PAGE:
Turkey Hash Video
To make the mélange, I start with a half cup of diced onions. I sweat these in clarified butter or ghee, butter, or olive oil for about 10 minutes in a large skillet until quite soft. In the video I use ghee, one of my favorite cooking fats. While the onions are slowly cooking, I prep the rest of the ingredients: I dice my turkey and vegetables so that I’m ready to add these as soon as the onions are tender. I then add 2 cups finely chopped turkey, 1 cup of cooked wild rice, ½ cup diced green bell pepper, and another cup of vegetables as well, which varies depending on what I have on hand. In the video, I add ½ cup each of chopped celery and carrots, but shaved Brussels sprouts, broccoli, or cauliflower—all chopped small— are delicious too. If I have ½ cup of chestnuts, I add those as well. To moisten the ingredients, I stir in ½ cup of chicken or turkey broth, about ½ teaspoon dried thyme (or 2 teaspoons fresh), ¼ teaspoon dried sage (or 1 teaspoon fresh), and ½ to ¾ teaspoon salt, depending on how salty my broth is. I cook the mix uncovered over medium heat, stirring from time to time, until the broth is absorbed and the flavors have married. I sprinkle a generous grind of fresh pepper and a tablespoon of fresh-chopped parsley over the dish. This is truly a versatile one-pot meal.
Turkey Hash with Wild Rice
Sun-gold Tomatoes with Purple Peruvian Potatoes
Monday, August 12, 2013
Recently, the greenmarket has had beautiful thick slabs of fresh tuna caught off the coast of Long Island. Bins of purple Peruvian potatoes have beckoned me as well. I love their appealing purple flesh and the fact that they are something like 40 times more nutritious than white potatoes. The summer sun gold tomatoes taste like candy, so I haven’t been able to resist buying scores of those. I started the dish in a large pan with a few leeks, then added the potatoes, and cooked the whole lot for about five minutes in a dollop of extra virgin olive oil. I then added the halved tomatoes, shallots, garlic, capers, balsamic vinegar, a bit more olive oil and the tuna. It took only four minutes to cook the dish. I then sprinkled the dish with chives and parsley before serving.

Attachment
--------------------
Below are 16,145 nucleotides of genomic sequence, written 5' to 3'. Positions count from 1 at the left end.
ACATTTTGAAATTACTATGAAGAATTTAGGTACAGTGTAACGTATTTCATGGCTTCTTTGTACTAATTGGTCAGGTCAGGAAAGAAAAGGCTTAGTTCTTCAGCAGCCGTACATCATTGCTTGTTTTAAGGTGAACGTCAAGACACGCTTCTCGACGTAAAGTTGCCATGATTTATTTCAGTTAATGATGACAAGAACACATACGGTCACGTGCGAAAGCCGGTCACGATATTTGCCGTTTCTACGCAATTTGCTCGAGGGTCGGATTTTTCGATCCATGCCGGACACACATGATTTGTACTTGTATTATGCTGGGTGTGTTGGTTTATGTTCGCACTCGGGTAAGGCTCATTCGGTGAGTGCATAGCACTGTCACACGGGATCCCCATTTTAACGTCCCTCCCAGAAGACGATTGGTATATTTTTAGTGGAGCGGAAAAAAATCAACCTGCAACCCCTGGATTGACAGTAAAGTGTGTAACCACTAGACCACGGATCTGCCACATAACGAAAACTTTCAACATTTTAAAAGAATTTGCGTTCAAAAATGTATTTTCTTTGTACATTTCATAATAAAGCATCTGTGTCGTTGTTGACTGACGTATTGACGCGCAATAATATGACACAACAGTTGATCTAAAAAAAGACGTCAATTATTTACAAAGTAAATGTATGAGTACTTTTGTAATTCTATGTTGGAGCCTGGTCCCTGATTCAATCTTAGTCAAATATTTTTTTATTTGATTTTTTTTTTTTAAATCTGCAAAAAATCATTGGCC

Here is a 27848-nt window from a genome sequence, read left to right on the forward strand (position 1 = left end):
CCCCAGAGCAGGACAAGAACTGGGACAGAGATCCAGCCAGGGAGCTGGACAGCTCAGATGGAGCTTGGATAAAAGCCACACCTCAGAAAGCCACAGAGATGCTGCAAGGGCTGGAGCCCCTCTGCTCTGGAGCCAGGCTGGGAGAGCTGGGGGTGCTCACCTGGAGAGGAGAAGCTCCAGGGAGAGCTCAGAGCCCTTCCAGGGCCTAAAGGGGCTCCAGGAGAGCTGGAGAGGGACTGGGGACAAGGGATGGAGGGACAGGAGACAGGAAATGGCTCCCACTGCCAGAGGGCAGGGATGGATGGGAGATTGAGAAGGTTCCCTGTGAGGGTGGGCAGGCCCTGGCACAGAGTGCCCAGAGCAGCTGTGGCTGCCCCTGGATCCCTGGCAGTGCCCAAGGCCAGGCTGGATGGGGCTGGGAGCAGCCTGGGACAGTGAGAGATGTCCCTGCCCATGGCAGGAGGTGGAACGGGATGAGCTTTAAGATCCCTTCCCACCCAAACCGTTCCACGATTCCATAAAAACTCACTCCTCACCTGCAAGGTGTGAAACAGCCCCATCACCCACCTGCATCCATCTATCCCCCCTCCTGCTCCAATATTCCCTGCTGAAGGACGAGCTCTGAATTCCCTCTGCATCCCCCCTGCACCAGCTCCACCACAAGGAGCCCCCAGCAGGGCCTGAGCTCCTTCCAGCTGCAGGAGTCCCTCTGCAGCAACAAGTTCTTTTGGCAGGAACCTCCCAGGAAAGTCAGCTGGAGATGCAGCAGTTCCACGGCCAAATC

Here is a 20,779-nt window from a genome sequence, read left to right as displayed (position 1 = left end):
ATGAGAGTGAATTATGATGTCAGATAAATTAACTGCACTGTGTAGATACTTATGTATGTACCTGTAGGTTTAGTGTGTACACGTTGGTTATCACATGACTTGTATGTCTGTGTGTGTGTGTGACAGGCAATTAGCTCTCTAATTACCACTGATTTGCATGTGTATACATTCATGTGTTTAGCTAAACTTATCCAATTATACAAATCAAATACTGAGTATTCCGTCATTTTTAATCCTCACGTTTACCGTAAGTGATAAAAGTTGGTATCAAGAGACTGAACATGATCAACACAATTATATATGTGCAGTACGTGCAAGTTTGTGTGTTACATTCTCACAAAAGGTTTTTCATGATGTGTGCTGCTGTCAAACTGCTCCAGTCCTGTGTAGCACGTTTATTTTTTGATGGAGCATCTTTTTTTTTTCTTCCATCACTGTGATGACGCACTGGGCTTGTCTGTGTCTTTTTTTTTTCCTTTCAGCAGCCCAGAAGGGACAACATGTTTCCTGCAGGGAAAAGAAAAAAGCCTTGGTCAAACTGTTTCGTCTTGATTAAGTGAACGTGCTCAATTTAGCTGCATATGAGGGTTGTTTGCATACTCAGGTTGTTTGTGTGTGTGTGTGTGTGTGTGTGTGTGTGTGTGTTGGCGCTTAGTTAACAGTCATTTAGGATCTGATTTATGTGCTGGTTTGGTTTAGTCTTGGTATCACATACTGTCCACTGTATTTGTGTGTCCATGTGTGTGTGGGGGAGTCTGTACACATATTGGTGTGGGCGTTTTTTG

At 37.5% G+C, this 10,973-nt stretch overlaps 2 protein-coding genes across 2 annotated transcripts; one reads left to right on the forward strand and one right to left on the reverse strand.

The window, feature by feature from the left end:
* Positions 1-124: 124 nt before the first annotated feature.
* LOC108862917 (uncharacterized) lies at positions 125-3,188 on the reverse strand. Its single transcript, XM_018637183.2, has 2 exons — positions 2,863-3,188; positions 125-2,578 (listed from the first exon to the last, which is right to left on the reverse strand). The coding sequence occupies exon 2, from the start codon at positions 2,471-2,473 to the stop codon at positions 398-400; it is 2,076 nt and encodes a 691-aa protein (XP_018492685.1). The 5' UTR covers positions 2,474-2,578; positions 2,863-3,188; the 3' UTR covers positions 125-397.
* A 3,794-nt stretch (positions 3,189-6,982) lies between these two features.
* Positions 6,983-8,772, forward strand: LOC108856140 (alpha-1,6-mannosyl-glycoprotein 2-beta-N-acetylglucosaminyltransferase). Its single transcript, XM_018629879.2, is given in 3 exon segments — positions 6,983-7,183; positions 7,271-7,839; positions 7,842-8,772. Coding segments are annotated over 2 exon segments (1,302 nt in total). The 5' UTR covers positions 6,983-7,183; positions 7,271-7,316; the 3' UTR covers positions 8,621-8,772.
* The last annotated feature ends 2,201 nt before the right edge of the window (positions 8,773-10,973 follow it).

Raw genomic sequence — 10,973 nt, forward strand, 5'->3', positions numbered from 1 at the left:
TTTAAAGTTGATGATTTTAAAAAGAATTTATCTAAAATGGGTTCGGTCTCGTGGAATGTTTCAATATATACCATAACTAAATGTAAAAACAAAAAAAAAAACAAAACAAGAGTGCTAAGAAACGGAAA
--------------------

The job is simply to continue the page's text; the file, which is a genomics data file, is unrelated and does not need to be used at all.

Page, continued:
I served the tuna with a thinly shaved zucchini and apple salad with dill and black cumin. It was a delicious lunch!
Scallops with Lemon-Tarragon Browned-Butter Sauce and Garlicky Arugula
Friday, May 10, 2013
After the heavier foods of winter, spicy and bitter spring greens are cleansing to the body and taste delicious. Peppery lettuces such as arugula and watercress are typically served raw in salads, but they are very tasty when cooked as well. In this video, I show how to make a quick spring meal that you can put together in just 10 minutes. It features seared scallops in a lemony tarragon browned-butter sauce as well as garlicky sautéed arugula.
Scallops in Lemon-Tarragon Browned-Butter Sauce
Start with the scallops, since they take longer to cook than the greens. Make sure to purchase dry scallops that have not been soaked in any solution. Dry them well with a paper towel, and pull the tough little muscle off. (It is often attached at the side.) Toss the scallops with a little salt and freshly ground black pepper. Heat a thin film of fat in a non-stick or cast iron skillet over medium flame. Fats that are good for this dish include ghee, aroma-free coconut oil, or extra virgin olive oil. Heat the oil over a medium-high flame until your hand, when it’s held one inch above the pan, feels hot. Add the scallops—they should sizzle—and cook for about three minutes, until seared on the first side. Using a tongs, flip the scallops and cook them on the second side for another three minutes or so until they feel firm, with just a little give.
Meanwhile, melt 4 tablespoons butter in a small pot on another burner over medium-high heat. You’ll notice that the butter starts gurgling right away, which means that the water content of the butter is evaporating. After about three minutes, the butter will foam and smell nutty. Use a spoon to push the foam aside and see the color of the butter, which should have turned a burnished chestnut color. Immediately remove the pan from the heat and pour in a couple of teaspoons or so of lemon juice to stop the cooking process. Add a tablespoon chopped tarragon to infuse the lemony buttery sauce with a fresh herby flair. Now you have a delicious sauce that is versatile as well.